An inside report by Cate Trotter on the strengths of Burberry’s retail operations.
Burberry made headlines when Marco Gobbetti replaced Christopher Bailey at the head of the company, and when Riccardo Tisci was named as Burberry’s new designer. In the context of the management change, the question whether the successors can fill the shoes left for them has been raised time and again. Cate Trotter believes they can, as the brand’s strength extends beyond fashion statement or management and lies in Burberry’s retail strategy.
Inside the Retail Strategy of Burberry
The Burberry name is one of the biggest in British fashion – and beyond. Founded in 1856, the brand is known for being forward-thinking since the very beginning. It doesn’t just design and sell clothes, but was born of innovation for founder Thomas Burberry also invented gabardine, the weatherproof cotton material which Burberry’s famous trench coats are made out of. Before today’s fashion-forward shoppers, Burberry gabardine was used by polar explorers, race car drivers, aviators and military officers.
Burberry opened its first store in London in 1891. Since then the company has built up a network of more than 200 own-brand stores worldwide, plus a similar number of department store concessions. Its online business is also booming with a web presence in more than 40 countries worldwide. We take a look at how it does it and what Burberry can teach the rest of retail.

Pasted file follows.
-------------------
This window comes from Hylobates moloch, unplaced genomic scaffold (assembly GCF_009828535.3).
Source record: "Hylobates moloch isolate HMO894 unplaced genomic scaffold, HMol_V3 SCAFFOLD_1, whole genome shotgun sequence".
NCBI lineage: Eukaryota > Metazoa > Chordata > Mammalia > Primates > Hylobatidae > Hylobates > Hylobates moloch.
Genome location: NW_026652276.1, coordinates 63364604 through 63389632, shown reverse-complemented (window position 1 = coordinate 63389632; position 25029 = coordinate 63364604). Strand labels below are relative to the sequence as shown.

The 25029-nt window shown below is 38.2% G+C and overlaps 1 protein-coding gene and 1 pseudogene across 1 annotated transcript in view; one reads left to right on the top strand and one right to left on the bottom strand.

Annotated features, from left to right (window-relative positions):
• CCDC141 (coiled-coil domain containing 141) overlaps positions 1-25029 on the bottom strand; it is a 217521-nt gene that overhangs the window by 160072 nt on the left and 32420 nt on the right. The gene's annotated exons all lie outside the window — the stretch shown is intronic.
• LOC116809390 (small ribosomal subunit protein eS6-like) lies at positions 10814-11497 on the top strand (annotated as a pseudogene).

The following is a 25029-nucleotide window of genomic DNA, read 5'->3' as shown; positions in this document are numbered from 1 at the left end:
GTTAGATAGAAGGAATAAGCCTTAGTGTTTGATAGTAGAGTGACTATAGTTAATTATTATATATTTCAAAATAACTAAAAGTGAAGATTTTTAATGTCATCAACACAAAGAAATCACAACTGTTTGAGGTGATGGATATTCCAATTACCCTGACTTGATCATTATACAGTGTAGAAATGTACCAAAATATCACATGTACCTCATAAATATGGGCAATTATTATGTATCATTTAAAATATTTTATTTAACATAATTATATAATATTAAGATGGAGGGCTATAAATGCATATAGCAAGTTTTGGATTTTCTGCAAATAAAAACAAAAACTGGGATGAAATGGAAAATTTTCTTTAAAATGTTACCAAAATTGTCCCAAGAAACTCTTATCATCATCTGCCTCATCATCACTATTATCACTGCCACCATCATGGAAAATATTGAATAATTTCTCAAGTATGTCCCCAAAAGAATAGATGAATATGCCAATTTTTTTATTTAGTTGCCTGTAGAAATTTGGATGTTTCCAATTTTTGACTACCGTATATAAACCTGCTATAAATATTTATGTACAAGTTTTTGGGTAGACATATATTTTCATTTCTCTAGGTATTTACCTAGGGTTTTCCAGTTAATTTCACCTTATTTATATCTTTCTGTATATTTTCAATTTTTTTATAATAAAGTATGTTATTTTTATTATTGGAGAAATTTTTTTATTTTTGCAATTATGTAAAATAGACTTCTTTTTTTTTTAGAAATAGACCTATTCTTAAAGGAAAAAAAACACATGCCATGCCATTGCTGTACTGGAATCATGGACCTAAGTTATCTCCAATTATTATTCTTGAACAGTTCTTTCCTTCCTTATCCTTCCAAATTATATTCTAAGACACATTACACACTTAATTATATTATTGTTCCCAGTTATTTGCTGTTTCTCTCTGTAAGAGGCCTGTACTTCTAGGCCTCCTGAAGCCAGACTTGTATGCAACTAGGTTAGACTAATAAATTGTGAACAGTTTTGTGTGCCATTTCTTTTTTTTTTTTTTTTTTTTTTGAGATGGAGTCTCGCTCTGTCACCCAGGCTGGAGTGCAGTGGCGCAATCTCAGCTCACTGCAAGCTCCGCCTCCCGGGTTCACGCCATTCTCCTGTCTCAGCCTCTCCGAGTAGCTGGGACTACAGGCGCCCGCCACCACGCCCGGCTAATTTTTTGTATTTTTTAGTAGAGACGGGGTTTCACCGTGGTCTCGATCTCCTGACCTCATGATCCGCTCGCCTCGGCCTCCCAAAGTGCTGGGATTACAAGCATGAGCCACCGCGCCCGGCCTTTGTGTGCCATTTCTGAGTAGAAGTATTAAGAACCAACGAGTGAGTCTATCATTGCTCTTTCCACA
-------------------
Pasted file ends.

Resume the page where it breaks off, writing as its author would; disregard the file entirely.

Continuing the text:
Burberry may be a heritage brand, but it never been happy to rest on its laurels. Unlike many other long-established brands, Burberry has always been out-in-front when it comes to digital innovation. Since 2006, the company has shifted its mindset to incorporate social media, AI, big data and more into its strategy. Today the brand reaps the benefits of this investment, while others struggle with the changing wants and needs of customers.
Burberry has a presence across 20 different social platforms and a combined following of more than 50 million. In 2016, Burberry launched a chatbot through Facebook Messenger as part of promo around its runway shows. Customers could use the chatbot to get updates and see behind-the-scenes content from the show.
Today they can chat with the bot to browse current collections, see pricing and get recommendations on matching items and accessories. It even has integration with Uber to help customers make their way to the brand’s stores. The chatbot strategy has now been extended to other messaging platforms such as Line and Kakao. Customers can also use the tech in Burberry’s app. By embracing new communication channels, Burberry makes its brand more attractive to younger shoppers. This is vital for the company to ensure it has a new generation of customers.